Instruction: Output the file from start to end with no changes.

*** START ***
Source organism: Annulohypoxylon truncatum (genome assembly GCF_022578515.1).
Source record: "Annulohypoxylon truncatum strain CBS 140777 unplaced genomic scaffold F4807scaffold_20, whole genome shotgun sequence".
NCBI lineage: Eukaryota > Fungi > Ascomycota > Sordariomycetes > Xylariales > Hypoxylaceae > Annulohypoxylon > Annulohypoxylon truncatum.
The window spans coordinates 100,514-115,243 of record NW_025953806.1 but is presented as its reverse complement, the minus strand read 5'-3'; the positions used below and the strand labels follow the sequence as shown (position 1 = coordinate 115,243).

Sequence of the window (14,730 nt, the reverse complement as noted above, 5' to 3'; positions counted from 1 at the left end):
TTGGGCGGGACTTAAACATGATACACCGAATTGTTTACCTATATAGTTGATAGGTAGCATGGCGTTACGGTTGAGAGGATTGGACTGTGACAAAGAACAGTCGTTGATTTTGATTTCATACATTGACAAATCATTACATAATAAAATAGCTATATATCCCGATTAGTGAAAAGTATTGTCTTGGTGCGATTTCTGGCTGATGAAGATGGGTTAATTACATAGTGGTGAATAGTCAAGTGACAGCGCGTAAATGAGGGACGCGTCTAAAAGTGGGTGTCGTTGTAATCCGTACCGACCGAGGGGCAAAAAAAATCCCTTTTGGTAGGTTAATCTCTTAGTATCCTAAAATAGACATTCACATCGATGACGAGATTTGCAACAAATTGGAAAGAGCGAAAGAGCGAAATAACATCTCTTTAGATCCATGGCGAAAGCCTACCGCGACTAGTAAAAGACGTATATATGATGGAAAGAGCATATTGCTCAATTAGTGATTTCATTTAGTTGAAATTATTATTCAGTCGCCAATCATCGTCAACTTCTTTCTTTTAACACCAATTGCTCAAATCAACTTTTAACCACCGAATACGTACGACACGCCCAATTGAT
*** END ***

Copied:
Source organism: Annulohypoxylon truncatum (genome assembly GCF_022578515.1).
Source record: "Annulohypoxylon truncatum strain CBS 140777 unplaced genomic scaffold F4807scaffold_20, whole genome shotgun sequence".
NCBI lineage: Eukaryota > Fungi > Ascomycota > Sordariomycetes > Xylariales > Hypoxylaceae > Annulohypoxylon > Annulohypoxylon truncatum.
The window spans coordinates 100,514-115,243 of record NW_025953806.1 but is presented as its reverse complement, the minus strand read 5'-3'; the positions used below and the strand labels follow the sequence as shown (position 1 = coordinate 115,243).

Sequence of the window (14,730 nt, the reverse complement as noted above, 5' to 3'; positions counted from 1 at the left end):
TTGGGCGGGACTTAAACATGATACACCGAATTGTTTACCTATATAGTTGATAGGTAGCATGGCGTTACGGTTGAGAGGATTGGACTGTGACAAAGAACAGTCGTTGATTTTGATTTCATACATTGACAAATCATTACATAATAAAATAGCTATATATCCCGATTAGTGAAAAGTATTGTCTTGGTGCGATTTCTGGCTGATGAAGATGGGTTAATTACATAGTGGTGAATAGTCAAGTGACAGCGCGTAAATGAGGGACGCGTCTAAAAGTGGGTGTCGTTGTAATCCGTACCGACCGAGGGGCAAAAAAAATCCCTTTTGGTAGGTTAATCTCTTAGTATCCTAAAATAGACATTCACATCGATGACGAGATTTGCAACAAATTGGAAAGAGCGAAAGAGCGAAATAACATCTCTTTAGATCCATGGCGAAAGCCTACCGCGACTAGTAAAAGACGTATATATGATGGAAAGAGCATATTGCTCAATTAGTGATTTCATTTAGTTGAAATTATTATTCAGTCGCCAATCATCGTCAACTTCTTTCTTTTAACACCAATTGCTCAAATCAACTTTTAACCACCGAATACGTACGACACGCCCAATTGAT